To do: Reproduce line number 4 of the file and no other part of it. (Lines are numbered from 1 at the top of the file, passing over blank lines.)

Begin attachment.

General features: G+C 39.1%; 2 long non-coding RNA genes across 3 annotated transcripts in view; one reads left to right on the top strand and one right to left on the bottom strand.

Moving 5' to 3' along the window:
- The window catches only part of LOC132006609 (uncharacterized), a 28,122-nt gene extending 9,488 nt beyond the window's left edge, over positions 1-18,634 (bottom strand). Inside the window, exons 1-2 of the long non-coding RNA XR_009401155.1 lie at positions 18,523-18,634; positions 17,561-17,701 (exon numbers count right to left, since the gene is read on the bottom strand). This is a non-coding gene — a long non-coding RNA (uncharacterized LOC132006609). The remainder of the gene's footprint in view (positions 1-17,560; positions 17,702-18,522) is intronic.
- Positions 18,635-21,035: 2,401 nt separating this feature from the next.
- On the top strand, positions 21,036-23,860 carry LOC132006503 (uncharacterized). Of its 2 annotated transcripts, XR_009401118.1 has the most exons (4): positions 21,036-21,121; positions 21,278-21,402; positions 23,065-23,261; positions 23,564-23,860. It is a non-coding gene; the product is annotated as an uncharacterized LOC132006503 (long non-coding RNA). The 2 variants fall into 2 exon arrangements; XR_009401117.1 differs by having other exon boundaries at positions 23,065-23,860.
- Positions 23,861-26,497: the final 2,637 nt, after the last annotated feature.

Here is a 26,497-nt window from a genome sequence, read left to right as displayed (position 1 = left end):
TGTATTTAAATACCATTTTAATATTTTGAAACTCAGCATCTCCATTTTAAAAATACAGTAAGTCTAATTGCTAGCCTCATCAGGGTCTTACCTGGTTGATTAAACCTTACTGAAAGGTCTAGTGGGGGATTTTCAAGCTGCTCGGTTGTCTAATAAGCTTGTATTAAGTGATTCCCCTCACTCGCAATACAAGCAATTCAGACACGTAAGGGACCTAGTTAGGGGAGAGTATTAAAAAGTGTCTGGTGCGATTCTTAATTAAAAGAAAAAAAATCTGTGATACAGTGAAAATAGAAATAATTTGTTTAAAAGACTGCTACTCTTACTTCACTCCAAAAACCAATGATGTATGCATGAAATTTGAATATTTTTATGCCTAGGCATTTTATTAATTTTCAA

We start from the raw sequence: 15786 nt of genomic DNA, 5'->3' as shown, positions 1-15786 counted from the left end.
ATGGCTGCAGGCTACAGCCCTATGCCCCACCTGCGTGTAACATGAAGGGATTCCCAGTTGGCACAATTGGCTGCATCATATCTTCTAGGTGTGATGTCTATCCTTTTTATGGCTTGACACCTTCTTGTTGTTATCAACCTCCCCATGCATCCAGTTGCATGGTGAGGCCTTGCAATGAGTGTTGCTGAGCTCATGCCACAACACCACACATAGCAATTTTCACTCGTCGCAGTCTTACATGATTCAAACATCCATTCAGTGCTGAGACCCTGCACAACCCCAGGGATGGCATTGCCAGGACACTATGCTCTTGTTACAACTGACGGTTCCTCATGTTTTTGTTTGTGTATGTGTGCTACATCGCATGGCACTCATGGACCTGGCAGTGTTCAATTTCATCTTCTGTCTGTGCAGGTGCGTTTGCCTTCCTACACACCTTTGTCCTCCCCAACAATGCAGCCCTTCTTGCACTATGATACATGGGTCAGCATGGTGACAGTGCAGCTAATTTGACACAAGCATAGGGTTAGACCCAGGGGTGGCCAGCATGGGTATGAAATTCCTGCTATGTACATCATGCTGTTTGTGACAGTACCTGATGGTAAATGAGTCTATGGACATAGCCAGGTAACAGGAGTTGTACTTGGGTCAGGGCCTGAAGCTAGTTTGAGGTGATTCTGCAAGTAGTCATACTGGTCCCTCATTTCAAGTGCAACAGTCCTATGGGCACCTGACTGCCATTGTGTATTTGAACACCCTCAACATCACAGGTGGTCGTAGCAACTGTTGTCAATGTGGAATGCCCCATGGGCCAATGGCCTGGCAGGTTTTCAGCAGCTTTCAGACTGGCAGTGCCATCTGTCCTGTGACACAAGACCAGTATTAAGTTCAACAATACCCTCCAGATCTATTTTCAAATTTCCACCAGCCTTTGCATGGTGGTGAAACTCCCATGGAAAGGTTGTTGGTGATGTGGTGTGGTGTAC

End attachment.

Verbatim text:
- Positions 18,635-21,035: 2,401 nt separating this feature from the next.